The Konica-Minolta VIVID 9i is a short range, high resolution color scanning system. This instrument captures micron-level detail of small objects. Though the VIVID 9i has a small field of view, users can scan objects of unlimited size using specialized field techniques. This scanner features an on-board VGA digital camera allowing color textures to be mapped onto the 3D surface data. While it is best suited for use in a laboratory or indoor environment, with minor field modifications it can be used across a variety of on-site locations. An optional calibrated turntable, when used in conjunction with the VIVID 9i, serves to automate the scanning process and expands the utility of the instrument. The use of a professional lighting system is typically required to ensure accurate color capture with this instrument.
Technical specifications on the system are provided here. More details on the system are available at the Konica-Minolta web site.
Since the acquisition of this instrument by CAST, it has been used for a number of major projects, at locations around the U.S. and abroad:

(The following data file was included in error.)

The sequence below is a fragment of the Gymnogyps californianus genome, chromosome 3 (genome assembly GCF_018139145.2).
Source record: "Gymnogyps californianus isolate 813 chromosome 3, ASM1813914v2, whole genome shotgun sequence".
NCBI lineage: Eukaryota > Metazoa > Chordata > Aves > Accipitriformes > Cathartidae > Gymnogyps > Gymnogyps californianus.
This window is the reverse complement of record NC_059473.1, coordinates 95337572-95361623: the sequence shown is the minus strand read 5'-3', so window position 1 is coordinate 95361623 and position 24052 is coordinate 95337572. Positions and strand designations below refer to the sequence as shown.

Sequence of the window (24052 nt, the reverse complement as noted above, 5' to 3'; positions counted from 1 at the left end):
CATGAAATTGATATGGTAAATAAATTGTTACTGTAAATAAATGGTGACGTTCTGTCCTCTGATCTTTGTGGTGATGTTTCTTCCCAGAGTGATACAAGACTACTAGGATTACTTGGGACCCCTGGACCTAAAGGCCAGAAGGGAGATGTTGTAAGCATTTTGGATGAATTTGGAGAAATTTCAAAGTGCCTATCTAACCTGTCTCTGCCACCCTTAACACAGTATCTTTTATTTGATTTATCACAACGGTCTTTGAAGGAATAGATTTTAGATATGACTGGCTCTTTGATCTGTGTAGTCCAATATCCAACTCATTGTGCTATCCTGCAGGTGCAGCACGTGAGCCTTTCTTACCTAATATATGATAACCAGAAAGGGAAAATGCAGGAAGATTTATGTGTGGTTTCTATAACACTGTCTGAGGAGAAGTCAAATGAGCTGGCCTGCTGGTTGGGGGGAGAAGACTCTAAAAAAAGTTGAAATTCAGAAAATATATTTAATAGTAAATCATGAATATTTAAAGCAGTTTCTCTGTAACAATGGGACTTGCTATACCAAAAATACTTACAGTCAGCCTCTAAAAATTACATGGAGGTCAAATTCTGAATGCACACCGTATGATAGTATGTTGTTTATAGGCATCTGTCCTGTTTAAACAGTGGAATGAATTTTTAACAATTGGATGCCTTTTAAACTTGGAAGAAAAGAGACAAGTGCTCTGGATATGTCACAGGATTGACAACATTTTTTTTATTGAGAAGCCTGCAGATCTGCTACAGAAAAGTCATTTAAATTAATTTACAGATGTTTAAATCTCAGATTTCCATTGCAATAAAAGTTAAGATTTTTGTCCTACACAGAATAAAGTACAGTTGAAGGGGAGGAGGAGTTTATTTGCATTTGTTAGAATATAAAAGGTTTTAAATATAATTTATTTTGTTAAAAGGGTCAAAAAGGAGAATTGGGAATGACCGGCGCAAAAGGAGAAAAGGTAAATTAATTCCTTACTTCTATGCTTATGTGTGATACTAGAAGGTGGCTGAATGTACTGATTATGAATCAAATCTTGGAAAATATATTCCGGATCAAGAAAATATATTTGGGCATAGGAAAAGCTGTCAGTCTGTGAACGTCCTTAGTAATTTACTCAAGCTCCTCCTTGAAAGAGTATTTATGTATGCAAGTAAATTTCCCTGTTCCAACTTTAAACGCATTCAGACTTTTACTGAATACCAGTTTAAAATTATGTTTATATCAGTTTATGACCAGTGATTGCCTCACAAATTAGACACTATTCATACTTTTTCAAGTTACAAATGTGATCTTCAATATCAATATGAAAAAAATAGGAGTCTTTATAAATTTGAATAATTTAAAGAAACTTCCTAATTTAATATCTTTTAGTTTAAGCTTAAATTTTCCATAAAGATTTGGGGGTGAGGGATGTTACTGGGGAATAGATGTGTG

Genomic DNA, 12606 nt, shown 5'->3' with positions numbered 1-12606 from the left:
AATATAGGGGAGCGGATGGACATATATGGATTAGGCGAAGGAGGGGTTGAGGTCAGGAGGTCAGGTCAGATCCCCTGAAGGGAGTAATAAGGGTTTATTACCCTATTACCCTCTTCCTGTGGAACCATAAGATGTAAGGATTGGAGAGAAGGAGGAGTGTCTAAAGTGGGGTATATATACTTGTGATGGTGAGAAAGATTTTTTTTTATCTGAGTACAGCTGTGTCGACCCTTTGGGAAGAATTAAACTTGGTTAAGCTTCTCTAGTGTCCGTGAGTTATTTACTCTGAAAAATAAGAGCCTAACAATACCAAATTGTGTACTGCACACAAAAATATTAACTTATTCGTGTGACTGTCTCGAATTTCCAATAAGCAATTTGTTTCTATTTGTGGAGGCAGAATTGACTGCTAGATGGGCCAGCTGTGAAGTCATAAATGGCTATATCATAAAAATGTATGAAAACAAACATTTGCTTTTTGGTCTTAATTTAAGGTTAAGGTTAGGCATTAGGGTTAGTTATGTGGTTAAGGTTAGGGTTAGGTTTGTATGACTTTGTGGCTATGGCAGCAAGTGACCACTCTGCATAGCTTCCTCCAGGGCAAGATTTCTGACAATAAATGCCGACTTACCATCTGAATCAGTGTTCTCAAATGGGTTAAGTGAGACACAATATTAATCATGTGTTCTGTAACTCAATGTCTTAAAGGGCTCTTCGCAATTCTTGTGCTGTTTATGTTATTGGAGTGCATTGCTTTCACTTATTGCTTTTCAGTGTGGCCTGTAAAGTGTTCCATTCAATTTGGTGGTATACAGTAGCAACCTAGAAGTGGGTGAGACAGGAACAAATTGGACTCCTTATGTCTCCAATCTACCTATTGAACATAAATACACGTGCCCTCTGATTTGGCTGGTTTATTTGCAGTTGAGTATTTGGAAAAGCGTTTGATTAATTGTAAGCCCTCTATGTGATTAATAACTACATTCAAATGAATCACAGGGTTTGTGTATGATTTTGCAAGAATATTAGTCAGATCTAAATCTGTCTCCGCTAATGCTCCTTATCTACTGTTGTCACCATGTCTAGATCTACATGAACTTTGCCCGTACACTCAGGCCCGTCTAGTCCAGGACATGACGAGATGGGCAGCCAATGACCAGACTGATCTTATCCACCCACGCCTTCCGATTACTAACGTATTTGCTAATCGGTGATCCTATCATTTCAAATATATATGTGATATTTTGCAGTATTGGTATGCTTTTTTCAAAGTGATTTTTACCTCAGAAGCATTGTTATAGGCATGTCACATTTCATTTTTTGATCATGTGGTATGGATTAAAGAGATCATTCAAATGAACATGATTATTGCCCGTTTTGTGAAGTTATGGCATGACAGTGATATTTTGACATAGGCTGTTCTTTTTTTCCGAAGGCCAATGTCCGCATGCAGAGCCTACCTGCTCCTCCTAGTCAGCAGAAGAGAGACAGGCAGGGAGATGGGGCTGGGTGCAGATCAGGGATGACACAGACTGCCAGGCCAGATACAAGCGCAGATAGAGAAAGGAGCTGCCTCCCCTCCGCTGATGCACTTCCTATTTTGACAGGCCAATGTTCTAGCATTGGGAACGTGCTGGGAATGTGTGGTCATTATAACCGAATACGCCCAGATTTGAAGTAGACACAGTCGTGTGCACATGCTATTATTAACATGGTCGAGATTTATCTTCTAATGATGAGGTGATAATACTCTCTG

- The Virtual Hampson Museum – Visitors to this “virtual” on-line museum will be able to interact with 3D recreations of some of the most extraordinary examples of Native American pottery in North America, from the Hampson Archaeological Museum State Park in Wilson, Arkansas.
- Laser scanning at Tiwanaku – In the summer of 2006, researchers from CAST continued 3D documentation of this UNESCO World Heritage site in Bolivia. The VIVID 9i was incorporated to scan artifacts and architectural details.
- The Amarna 3D scanning project – Researchers from CAST, working with the Amarna Trust and the University of Cambridge, used the VIVID 9i to collect high-definition scans